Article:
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Movie Pick

INTO THE ABYSS (PG-13) On Oct. 24, 2001, Michael James Perry and Jason Burkett, both 19 years old, murdered Sandra Stotler, aged 50, in her Conroe, TX home. Stotler had been baking cookies when Perry and Burkett arrived unexpectedly. Perry and Burkett had come to steal her red Camaro. After shooting Stotler twice with a shotgun, Perry and Burkett drove to a nearby lake and dumped her body into the water. Perry and Burkett returned to the home. Neither man knew the code to the security gate to regain entry, so they waited for Sandra’s 17-year-old son, Adam Stotler, to return. Stotler, accompanied by his friend, Jeremy Richardson, arrived at the gate and was told that a friend of his had been injured in a hunting accident. The four men drove to some nearby woods. Perry and Burkett then murdered Stotler and Richardson in cold blood. Both Perry and Burkett were convicted. Perry got a death sentence. Burkett was sentenced to life.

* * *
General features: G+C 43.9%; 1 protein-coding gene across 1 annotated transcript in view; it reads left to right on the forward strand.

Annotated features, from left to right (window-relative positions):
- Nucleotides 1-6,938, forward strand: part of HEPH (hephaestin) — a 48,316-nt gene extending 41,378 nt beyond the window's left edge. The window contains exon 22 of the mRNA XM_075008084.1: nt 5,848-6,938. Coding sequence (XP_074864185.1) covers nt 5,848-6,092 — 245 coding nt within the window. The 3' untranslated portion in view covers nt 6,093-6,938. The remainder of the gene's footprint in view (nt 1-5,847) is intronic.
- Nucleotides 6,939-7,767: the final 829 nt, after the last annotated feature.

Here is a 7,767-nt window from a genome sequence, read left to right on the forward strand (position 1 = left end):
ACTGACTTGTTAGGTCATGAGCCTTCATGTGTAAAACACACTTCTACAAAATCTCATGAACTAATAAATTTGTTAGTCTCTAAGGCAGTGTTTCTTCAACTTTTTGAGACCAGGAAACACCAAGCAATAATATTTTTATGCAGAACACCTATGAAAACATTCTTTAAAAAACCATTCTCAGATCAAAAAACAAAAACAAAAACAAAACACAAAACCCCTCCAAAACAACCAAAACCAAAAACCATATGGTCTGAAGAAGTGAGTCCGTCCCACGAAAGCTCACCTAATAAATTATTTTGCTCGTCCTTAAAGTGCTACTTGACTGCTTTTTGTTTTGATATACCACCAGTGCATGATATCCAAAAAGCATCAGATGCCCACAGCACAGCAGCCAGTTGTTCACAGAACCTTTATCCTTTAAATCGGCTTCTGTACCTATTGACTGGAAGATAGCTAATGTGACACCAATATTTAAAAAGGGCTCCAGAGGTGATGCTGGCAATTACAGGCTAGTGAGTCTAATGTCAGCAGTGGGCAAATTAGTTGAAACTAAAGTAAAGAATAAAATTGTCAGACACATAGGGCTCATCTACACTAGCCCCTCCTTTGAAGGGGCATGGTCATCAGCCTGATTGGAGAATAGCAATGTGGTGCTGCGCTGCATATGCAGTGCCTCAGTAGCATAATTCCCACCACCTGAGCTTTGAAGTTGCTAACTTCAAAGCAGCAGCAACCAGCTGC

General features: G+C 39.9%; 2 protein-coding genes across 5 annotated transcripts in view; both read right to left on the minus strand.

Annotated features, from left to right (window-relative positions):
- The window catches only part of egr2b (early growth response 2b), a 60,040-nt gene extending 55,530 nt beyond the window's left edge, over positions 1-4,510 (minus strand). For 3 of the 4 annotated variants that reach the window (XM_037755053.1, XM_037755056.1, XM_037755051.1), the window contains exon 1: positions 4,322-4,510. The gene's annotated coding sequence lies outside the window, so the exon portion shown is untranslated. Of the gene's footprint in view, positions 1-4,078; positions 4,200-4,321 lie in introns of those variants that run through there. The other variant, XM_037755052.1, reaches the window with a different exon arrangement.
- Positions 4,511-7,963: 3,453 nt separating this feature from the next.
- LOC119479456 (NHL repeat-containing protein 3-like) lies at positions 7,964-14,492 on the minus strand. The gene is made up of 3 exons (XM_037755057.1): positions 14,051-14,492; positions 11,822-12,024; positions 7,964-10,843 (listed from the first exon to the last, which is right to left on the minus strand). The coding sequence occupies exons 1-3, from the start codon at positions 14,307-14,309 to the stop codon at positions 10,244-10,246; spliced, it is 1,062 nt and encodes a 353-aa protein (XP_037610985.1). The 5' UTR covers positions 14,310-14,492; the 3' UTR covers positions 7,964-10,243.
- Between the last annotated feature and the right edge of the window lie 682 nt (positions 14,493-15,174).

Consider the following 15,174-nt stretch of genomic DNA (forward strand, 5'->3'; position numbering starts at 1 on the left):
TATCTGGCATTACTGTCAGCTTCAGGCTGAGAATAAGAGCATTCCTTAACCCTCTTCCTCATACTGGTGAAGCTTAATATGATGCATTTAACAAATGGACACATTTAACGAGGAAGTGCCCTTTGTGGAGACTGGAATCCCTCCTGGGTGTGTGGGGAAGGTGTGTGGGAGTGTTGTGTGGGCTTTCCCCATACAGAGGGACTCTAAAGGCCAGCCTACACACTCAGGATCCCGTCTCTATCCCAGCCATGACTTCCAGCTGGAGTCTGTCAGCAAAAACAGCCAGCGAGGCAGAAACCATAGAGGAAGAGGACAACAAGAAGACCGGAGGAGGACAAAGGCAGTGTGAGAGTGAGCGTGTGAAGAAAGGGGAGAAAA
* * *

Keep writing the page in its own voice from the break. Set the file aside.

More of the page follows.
Into the Abyss is a sobering and haunting examination of the broken minds and hearts who became unfortunate players in this tale. There’s nothing particularly unique about the killers or victims here. The case is tragic and horrifying, but there are countless tragedies like this in the news every day, equally heartbreaking or even worse. But the brilliance of the film is that director Werner Herzog has an uncanny gift for drawing out profundity and irony in the most mundane observation. What also makes the film remarkable is that Herzog has no pretentions to being impartial. He is vocally anti-capital punishment, but as Herzog also clearly states to Perry during a prison interview just days before the execution, he doesn’t have to like him nor is he interested in investigating Perry’s professed innocence. Herzog wants to document Perry’s story, but he wants to accurately document everyone else’s side, too, including family members of the victims and an executioner. From its editing to its somber use of music to the sometimes peculiar absurdist asides that Herzog fixates on, Into the Abyss is thoroughly in line with his poetic realist dramatic works and with his great theme of humans pushed to extreme physical and psychological states. By showing his hand so clearly, Herzog paradoxically gets closer to the heart of the matter better than a more “objective” approach. As painful as it may be, there is a strange grace imbedded in it as well.


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